Originally Posted by Iron Worker
Why do you neck turn ?
* example #1; chamber is .222 Remington N.M. with a .246" neck. Gotta turn the necks? Not everytime as of late. I have one batch of brass that when loaded comes out to .2445" unturned. But if I use regular brass and shave the necks I can get my loads to come out around .00075" TIR rather consistently. But the proof of the pudding is group size, isn't it? Not too much difference here, and maybe .10" at the most. What I seem to have picked up on is velocity spreads. They seem to be a little tighter with the shaved necks (I already know there's no way to prove this to be true, but it's what I see on the chronograph. Not important anyway as the round goes thru a hand gun
* example #2; .223 Remington with a very tight N.M. chamber that has an actual .247" neck size. Pretty much the same results as in chamber #1. I do have some Blackhills brass that will easilly chamber after being loaded. Difference in group size is about .120" when compaired to a case that has a .242" neck and .2455" after being loaded. Both these two rounds are sized and loaded with Wilson inline dies. Cannot quite get the loaded rounds as strait as the .222, but usually see well under .001" TIR. Still not enough to stay awake at not for. Plus the barrel is junk!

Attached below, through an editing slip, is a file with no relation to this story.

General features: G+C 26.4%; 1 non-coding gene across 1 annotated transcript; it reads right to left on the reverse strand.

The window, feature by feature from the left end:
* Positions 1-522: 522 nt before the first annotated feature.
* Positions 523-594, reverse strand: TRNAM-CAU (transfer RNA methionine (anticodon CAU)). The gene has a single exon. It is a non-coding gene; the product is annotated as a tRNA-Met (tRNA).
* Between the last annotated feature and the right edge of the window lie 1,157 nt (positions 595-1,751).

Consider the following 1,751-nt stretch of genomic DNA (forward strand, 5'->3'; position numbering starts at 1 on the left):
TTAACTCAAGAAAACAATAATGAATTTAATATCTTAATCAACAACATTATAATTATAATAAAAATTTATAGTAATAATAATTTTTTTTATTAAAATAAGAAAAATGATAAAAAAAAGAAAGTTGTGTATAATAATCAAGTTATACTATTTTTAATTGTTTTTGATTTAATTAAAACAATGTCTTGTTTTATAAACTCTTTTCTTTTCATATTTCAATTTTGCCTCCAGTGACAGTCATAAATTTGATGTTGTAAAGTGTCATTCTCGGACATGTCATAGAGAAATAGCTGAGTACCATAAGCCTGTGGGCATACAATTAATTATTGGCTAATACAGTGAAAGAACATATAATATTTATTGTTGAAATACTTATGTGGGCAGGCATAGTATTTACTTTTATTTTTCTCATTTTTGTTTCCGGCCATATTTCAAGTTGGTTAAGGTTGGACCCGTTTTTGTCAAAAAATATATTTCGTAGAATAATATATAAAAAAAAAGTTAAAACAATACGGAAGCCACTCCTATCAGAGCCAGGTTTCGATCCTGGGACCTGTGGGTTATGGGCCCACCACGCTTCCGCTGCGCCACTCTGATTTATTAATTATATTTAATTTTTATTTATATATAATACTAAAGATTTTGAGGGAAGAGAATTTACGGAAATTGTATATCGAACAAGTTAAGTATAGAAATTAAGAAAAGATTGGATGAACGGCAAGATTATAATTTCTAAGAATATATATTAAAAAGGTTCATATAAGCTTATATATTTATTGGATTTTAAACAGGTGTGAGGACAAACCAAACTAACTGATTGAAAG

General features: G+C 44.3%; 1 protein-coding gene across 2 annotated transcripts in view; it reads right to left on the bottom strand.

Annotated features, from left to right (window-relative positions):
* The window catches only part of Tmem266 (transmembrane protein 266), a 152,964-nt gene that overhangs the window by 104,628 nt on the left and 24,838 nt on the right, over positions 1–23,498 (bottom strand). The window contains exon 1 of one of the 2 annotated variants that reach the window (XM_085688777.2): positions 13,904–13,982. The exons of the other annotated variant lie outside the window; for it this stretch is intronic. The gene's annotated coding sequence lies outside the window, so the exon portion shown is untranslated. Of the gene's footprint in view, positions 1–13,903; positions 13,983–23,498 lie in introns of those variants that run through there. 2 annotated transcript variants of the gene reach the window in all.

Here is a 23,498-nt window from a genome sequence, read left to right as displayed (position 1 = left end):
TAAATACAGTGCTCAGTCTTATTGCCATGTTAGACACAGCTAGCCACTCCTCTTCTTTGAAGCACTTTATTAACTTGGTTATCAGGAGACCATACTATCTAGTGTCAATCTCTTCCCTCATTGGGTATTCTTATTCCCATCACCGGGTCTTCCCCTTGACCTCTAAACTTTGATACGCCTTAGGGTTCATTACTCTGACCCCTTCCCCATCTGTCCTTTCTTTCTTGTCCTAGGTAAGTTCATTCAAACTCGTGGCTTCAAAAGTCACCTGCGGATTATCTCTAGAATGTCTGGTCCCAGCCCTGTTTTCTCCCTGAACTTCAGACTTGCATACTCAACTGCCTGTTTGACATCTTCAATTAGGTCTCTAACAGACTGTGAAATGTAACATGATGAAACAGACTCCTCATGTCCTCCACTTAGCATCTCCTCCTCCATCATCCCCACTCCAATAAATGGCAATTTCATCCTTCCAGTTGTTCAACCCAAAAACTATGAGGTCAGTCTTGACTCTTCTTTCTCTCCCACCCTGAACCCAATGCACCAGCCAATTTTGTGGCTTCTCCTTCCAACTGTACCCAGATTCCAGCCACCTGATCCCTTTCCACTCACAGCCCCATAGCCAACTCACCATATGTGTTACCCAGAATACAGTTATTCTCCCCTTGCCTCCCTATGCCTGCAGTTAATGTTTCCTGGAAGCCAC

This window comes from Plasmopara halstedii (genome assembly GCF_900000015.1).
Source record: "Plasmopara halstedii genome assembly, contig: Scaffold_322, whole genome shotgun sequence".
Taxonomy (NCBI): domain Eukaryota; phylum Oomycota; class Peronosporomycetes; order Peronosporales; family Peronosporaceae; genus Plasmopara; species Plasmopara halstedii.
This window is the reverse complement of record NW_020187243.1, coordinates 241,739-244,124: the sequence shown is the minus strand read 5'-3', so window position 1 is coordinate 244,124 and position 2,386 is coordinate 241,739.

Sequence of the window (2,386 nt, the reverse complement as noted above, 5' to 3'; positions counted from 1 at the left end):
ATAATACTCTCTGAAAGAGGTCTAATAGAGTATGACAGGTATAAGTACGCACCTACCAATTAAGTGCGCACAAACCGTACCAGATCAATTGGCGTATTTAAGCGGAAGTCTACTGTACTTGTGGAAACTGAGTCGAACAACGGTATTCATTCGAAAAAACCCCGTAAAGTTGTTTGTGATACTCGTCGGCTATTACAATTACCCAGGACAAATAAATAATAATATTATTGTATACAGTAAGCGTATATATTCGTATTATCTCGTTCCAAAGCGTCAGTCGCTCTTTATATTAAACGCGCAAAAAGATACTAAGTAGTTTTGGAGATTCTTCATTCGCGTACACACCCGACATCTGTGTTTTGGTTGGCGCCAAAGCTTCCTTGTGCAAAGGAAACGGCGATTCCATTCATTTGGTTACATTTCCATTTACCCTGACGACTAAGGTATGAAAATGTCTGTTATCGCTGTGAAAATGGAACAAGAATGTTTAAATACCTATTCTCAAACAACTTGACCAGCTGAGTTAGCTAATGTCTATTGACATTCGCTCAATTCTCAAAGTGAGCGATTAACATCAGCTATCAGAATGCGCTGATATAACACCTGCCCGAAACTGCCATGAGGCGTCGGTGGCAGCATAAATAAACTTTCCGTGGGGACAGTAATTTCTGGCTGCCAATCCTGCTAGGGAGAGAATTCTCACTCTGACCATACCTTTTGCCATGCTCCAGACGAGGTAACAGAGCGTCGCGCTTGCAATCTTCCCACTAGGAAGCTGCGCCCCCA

* example #3; a 6mm/250AI chamber cut on the tight side, but with a minimum spec neck (about .272"/.273"). I usually shave the necks to
.2665 +/-.0025", with a loaded round comming at a tick under .270". The chamber would probably handle a .272" neck, but I think there might be some pressure problems. The rifle is a solid .275" five shot group gun. I do not load this round with Wilson dies as I've just never bothered to build a set. I get about .0015" TIR using a set of Redding .243 dies that have been reworked. On the otherhand I don't think there's much room for improvement in the chamber / die combo till I do some work on the action and stock itself
* example four; a 6mm Remington (actually two guns). Both were Ruger 77's (old style). One wouldn't shoot well (about 3.5" groups), and was rebuilt by Woods from the ground up. A new factory chamber was cut on a .38" barrel setback to factory spec'd Remington. In that mode it was a 3/4" grouping gun. I tried shaving the necks as the brass wasn't anything to write home about. and picked up almost a quarter inch in groups with the same bullets and loadings. I later got it down to .400" groups with some powder changes and very hot loads. The other rifle responded even more, and was a 5/8th's gun (had the sporter barrel) . I used three different sets of dies with these two rifles if it matters much. An RCBS standard die set, a Forster Ultra set, and a Wilson set. The Wilson die set always gave me the best groups. A further note: I really saw the greatest gains in these two rifle at 350 yards and further out as the groups seemed to be a little more consistent. My longest kill was at 670 yards with the 77V using a Berger 88 grain bullet